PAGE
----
On July 9, the Internal Revenue Service (IRS) released Notice 2013-45 (the Notice), granting transition relief from the “Employer Shared Responsibility” provisions and certain health plan reporting requirements under the Patient Protection and Affordable Care Act (PPACA). The guidance follows the Obama administration’s July 2 announcement that it would delay enforcement of these provisions until 2015. The relief is intended to provide stakeholders with more time to adapt administrative systems and provide input to the IRS on simplifying the reporting requirements.
This Legal Alert highlights key information in the Notice of interest to employers and issuers of health insurance.
Internal Revenue Code (Code) section 6055 requires health insurance issuers and self-insured health plans to annually report to the IRS census data on each individual covered under the policy or plan. It also requires reporting entities to provide a copy of the information to covered individuals. Code section 6056 requires “applicable large employers” (generally, employers with 50 or more full-time or full-time equivalent employees) to annually report to the IRS information on the number of full-time employees covered under any employer-sponsored health plans, and to certify that the employer offers minimum essential coverage. Under PPACA, both reporting requirements are effective beginning January 1, 2014.
Code section 4980H(a) imposes an assessable payment of $2,000 per year, per employee, on large employers that fail to offer minimum essential coverage to their full-time employees and dependents if one or more full-time employee enrolls in a qualified health plan on an exchange and receives a premium tax credit to assist with purchase of coverage. If a large employer does offer minimum essential coverage, but the coverage is not affordable or does not meet PPACA’s minimum value requirements, Code section 4980H(b) imposes an assessable payment of $3,000 for each full-time employee who enrolls in a qualified health plan on an exchange and receives a premium tax credit. The provisions of Code section 4980H imposing these Employer Shared Responsibility payments are also effective beginning January 1, 2014.
Reporting Under Code Sections 6055 and 6056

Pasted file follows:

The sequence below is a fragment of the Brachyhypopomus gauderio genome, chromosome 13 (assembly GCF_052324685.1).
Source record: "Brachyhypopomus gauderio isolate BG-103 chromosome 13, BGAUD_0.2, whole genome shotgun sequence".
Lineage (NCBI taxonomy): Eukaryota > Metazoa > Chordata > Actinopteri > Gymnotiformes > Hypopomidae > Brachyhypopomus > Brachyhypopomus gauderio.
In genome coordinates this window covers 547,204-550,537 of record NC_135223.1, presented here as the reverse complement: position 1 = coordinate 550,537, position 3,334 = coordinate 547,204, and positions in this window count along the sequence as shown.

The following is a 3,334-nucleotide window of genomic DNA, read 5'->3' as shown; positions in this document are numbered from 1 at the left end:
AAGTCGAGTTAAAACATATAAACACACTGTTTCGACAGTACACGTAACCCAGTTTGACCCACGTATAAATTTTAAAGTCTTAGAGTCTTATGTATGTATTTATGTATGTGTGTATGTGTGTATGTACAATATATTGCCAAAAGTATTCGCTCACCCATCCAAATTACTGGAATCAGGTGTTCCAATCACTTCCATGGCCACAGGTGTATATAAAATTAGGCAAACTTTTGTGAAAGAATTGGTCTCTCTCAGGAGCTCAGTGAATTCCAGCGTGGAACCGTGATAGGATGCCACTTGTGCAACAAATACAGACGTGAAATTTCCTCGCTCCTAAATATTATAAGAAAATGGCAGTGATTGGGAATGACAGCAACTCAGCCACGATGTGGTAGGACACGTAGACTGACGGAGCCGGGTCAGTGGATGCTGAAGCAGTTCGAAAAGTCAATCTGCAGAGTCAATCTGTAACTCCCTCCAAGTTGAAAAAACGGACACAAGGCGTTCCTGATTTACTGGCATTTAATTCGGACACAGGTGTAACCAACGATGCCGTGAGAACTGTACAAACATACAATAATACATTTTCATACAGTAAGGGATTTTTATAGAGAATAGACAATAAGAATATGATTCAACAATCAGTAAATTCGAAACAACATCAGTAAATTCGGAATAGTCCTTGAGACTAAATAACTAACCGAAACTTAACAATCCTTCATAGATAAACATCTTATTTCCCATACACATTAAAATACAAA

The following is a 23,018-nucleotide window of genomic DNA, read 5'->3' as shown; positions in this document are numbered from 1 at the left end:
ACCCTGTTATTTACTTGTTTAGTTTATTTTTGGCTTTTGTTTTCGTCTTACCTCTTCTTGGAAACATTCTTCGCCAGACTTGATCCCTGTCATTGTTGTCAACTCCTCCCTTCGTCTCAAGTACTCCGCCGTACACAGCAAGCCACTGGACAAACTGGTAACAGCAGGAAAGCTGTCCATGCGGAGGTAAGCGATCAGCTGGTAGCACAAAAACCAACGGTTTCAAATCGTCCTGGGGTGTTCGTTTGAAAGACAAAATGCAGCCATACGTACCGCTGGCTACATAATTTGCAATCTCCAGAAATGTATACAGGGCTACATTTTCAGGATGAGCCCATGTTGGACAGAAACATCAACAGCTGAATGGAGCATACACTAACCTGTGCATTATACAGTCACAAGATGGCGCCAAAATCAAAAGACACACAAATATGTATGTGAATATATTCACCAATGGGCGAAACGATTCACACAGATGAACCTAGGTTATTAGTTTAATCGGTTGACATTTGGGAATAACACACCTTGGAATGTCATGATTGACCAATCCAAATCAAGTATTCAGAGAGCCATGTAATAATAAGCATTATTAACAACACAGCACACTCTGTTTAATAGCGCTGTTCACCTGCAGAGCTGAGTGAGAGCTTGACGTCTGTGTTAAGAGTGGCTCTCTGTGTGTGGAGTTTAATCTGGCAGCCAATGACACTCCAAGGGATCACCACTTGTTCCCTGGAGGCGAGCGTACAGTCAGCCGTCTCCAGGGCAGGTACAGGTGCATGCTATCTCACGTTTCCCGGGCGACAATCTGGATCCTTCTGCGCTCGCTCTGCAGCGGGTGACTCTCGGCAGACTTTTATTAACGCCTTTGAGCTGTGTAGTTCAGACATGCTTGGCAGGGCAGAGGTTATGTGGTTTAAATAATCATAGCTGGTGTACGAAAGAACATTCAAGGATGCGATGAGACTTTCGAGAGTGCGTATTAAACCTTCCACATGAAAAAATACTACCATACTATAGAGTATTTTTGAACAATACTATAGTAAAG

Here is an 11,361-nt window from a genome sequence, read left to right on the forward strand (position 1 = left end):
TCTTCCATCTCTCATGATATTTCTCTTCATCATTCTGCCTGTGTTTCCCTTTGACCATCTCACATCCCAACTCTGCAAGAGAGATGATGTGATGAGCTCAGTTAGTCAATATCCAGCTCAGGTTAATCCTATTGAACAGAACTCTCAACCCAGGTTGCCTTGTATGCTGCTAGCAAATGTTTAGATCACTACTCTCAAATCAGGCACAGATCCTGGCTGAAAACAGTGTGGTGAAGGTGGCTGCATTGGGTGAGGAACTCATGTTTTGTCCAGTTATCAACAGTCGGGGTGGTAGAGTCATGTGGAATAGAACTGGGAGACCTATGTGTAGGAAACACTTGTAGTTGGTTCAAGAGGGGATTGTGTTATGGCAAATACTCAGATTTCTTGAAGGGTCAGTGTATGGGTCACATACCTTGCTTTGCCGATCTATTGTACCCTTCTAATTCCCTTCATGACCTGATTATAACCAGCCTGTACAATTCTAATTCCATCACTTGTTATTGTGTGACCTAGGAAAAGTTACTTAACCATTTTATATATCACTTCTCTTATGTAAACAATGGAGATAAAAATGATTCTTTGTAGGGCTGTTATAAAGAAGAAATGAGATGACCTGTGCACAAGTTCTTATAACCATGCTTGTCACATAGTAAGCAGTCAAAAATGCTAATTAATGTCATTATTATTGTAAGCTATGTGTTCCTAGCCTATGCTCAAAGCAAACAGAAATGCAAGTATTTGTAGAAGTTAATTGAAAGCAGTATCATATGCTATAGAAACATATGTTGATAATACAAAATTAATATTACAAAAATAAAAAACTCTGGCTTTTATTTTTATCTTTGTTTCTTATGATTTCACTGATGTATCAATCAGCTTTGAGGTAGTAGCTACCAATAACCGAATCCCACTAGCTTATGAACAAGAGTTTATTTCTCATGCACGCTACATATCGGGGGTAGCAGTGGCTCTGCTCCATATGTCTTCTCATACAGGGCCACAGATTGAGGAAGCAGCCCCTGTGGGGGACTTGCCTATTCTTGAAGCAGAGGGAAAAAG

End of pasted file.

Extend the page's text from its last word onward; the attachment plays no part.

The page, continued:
The Notice provides that reporting under Code sections 6055 and 6056 will be optional in 2014, and no penalties will apply for failure to comply with the reporting provisions in 2014. The IRS plans to publish proposed rules regarding Code sections 6055 and 6056 this summer.
Employer Shared Responsibility Assessments Under Code Section 4980H
The Notice also provides that the IRS will not assess Employer Shared Responsibility payments in 2014. Since the IRS plans to use the information reported by employers under Code section 6056 to determine whether any of the employer’s full-time employees received a premium tax credit that could subject the employer to penalties under Code section 4980H, the IRS has determined that it would be “impractical” to assess employer 4980H liability in 2014 given the one-year transition relief from Code section 6056 reporting.
The Notice encourages employers and issuers to voluntarily comply with the reporting requirements of Code sections 6055 and 6056 in 2014 once guidance has been issued. As part of the Notice, the IRS emphasizes that the reporting requirements of Code sections 6055 and 6056 and the Employer Shared Responsibility provisions will be fully effective for 2015.
The Notice also states that the transition relief does not delay the implementation of other provisions of PPACA, including the requirement that individuals obtain health insurance by January 1, 2014 (the Individual Mandate). Presumably, it also does not delay the effective dates of PPACA’ s coverage mandates for group and individual health insurance plans, or the taxes and fees applicable to plans and issuers under the new law. Most of these requirements will still become effective on January 1, 2014.
Despite clear language in the Notice confirming the effective date of PPACA’ s Individual Mandate, Members of Congress are supporting parallel transition relief for individuals. On July 10, the House Committee on Ways and Means’ Subcommittee on Health held a hearing to discuss, in part, delaying the implementation of the Individual Mandate and other provisions of PPACA. Republican leaders in the U.S. House of Representatives have sent a letter to the White House suggesting that a delay in enforcement of the Employer Shared Responsibility provisions is imbalanced unless enforcement of the Individual Mandate is similarly delayed.1 Given that a delay in enforcement of the Individual Mandate could have a significant impact on state and federal exchanges, and could further lead to implementation issues with various provisions of PPACA that are scheduled to become effective on January 1, 2014, it is unclear whether the current push for tandem transition relief for individuals will gain momentum.